Technological innovation is taking the world of finance by storm. Financial technology has traversed a long journey, from the use of the humble pantelegraph in 1865 to verify signatures in banking transactions to the introduction of ATMs and cards in the 1960s, and the onset of online and mobile money transactions in the recent past. We are now at the cusp of a quantum leap as digital interfaces are fast replacing paper money and human interactions, and startups are making the financial services industry more efficient. Conventional banks will lose their utility by the year 2020 as the sharing economy, which began with cars, taxis, and hotel rooms, makes inroads into the financial services sector.
Fintech companies are introducing disruptive change at an astounding pace. For example, the US-based Credit Karma’s free personal finance platform gained 50 million users in a mere five years. Alibaba YueBao, the money market fund of Chinese e-commerce company Alibaba had assets under management exceeding USD 100 billion within a span of 2 years, making it one of the world’s largest funds. A plethora of technologies are orchestrating the shift in the financial services market.
Robo advisers are working shoulder-to-shoulder with actual debt advisors – a hybrid mix between the human and robot features – to reach out to the customers. Such labor-saving automation is meant to boost bank margins and facilitate the delivery of better services to the customers. Many banks are also resorting to AI-based chat bots to enhance their customer experiences. An AI bot can study a customer’s spending habits by tracking and analyzing card transactions and use this data to provide personalized financial products to the customers.
According to a PEW Research Center study, two-thirds of Americans expect robots and computers to replace most human work within 50 years. Artificial intelligence (AI) and robotics are allowing financial companies to analyze unstructured data, including social media activities and employee communication, in order to arrive at proper decision making, cost reductions and risk mitigation. AI researchers are looking at replicating human capabilities such as social and emotional intelligence, natural language processing, logical reasoning, pattern recognition and self-learning.
Financial institutions are deploying Internet of Things (IoT) devices to promote a better understanding of customer behavior and provide more personalized services. Some automotive insurance companies are providing tracking devices that are installed in the cars to facilitate accurate insurance underwriting.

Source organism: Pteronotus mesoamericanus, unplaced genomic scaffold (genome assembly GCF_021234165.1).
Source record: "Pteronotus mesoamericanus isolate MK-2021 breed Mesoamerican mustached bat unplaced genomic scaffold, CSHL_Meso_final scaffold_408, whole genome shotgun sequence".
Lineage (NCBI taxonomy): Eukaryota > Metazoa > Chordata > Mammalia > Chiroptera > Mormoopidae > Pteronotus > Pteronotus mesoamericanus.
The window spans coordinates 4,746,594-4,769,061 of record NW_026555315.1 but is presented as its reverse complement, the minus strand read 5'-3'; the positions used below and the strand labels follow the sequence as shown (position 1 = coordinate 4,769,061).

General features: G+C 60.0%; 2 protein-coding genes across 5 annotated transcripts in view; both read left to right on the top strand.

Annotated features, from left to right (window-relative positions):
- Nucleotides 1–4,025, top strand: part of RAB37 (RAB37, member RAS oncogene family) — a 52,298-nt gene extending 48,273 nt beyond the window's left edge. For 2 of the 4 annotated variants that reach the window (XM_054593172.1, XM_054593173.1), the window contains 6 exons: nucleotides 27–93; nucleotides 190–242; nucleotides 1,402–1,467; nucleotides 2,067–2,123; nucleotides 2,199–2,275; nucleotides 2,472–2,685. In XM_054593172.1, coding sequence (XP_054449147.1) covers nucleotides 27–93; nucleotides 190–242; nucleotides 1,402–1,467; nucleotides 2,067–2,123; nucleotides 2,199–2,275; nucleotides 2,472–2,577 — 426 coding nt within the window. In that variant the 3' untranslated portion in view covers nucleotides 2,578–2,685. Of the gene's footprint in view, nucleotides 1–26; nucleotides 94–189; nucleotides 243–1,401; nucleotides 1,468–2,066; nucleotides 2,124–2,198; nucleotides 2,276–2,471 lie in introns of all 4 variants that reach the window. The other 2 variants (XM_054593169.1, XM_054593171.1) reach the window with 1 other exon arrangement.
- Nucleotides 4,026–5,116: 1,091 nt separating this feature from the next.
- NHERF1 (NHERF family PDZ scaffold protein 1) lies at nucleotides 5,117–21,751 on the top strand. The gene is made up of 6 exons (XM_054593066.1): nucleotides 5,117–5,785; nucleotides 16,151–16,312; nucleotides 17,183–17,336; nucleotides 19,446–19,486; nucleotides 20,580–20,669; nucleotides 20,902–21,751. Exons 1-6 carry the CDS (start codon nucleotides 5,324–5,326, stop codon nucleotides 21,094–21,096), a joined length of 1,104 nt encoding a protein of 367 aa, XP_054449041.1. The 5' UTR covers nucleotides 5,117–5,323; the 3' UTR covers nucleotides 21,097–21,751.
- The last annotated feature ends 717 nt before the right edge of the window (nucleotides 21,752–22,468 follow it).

Financial institutions are using cloud-based software-as-a-service (SaaS) applications for non-core business processes such as CRM, HR and financial accounting. They are also turning to SaaS for security analytics and KYC verification.
Blockchain is a growing list of records or blocks that are linked and secured using cryptography. Each chain is an online database stored in a distributed and peer-to-peer manner. Blockchains present a huge opportunity for transparent financials in real-time as there is no scope for deletion, tampering and revision of the financial transactions. Bitcoin is a popular digital currency available on this platform.
Banks have traditionally acted as intermediaries between depositors and borrowers, and managed the associated transaction risks. Peer-to-peer (P2P lending platforms) is rapidly emerging as an alternative to traditional banks as it directly connects the transacting parties by funding simple personal loans as well as complex mortgage and commercial loans.
Fintechs are developing sophisticated asset management models by combining artificial intelligence (AI) and behavioral data, thereby eliminating the need for asset managers and analysts. AI re-allocates funds based on historical portfolio performance data, individual risk appetite and other market parameters pre-fed into the system. Some fintechs are rolling out vanilla product offerings such as current accounts connected to an all-purpose card, while others are betting on low fees and a user-friendly experience.
Banks perform an important role of transferring funds between parties and estimates suggest that they earn around 4 billion US dollars each year by way of fees. Fintechs are seeking to occupy this space, with the likes of TransferWise making international payments possible.
The advances in technology will disturb the status-quo in many ways and it is the responsibility of individual companies to rise up to the challenge. The wealth management companies will have to brace for the entry of new players as these will trigger commoditization, resulting in lower profitability and higher competition in specialized areas. Financial professionals will need to look beyond their conventional job roles to fields such as strategic management and data science as decision-makers of the future will utilize automated systems to make better data-driven decisions. Investment firms will have to reduce their dependence on young FinTech start-ups and third parties for risk modelling and data collection processes. Regulators will have to take recourse to data gathering and analytical tools to closely monitor institutions, systems and the industry as a whole, and adequately respond to the emerging trends. Companies have to be sensitive to the fast-growing millennial segment – their attitudes towards education, lifestyle and finance. Education is a primary concern of the millennial generation and financing college is a crucial step towards fulfilling this goal.
Disruptive Technologies can either be an opportunity or a threat, depending on how they are leveraged for the benefit of the organization and society as a whole.